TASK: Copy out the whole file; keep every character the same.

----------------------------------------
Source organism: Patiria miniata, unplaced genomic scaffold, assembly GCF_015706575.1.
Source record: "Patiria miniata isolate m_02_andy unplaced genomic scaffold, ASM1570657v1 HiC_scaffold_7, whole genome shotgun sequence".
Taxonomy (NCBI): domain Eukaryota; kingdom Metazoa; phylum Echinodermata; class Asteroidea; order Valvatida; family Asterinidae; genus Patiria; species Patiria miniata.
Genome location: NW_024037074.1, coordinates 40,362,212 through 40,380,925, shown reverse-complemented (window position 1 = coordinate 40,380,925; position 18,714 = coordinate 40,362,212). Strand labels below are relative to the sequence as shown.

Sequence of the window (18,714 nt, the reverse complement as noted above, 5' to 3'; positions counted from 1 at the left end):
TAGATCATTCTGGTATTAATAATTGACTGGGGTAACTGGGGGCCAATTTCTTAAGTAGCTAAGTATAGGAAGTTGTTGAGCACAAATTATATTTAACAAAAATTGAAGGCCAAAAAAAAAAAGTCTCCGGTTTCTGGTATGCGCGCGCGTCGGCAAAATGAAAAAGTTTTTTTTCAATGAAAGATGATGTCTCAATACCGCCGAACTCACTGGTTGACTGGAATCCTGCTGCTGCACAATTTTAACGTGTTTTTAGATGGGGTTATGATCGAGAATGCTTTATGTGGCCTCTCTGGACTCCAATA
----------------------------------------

Source organism: Patiria miniata, unplaced genomic scaffold, assembly GCF_015706575.1.
Source record: "Patiria miniata isolate m_02_andy unplaced genomic scaffold, ASM1570657v1 HiC_scaffold_7, whole genome shotgun sequence".
Taxonomy (NCBI): domain Eukaryota; kingdom Metazoa; phylum Echinodermata; class Asteroidea; order Valvatida; family Asterinidae; genus Patiria; species Patiria miniata.
Genome location: NW_024037074.1, coordinates 40,362,212 through 40,380,925, shown reverse-complemented (window position 1 = coordinate 40,380,925; position 18,714 = coordinate 40,362,212). Strand labels below are relative to the sequence as shown.

Sequence of the window (18,714 nt, the reverse complement as noted above, 5' to 3'; positions counted from 1 at the left end):
TAGATCATTCTGGTATTAATAATTGACTGGGGTAACTGGGGGCCAATTTCTTAAGTAGCTAAGTATAGGAAGTTGTTGAGCACAAATTATATTTAACAAAAATTGAAGGCCAAAAAAAAAAAGTCTCCGGTTTCTGGTATGCGCGCGCGTCGGCAAAATGAAAAAGTTTTTTTTCAATGAAAGATGATGTCTCAATACCGCCGAACTCACTGGTTGACTGGAATCCTGCTGCTGCACAATTTTAACGTGTTTTTAGATGGGGTTATGATCGAGAATGCTTTATGTGGCCTCTCTGGACTCCAATA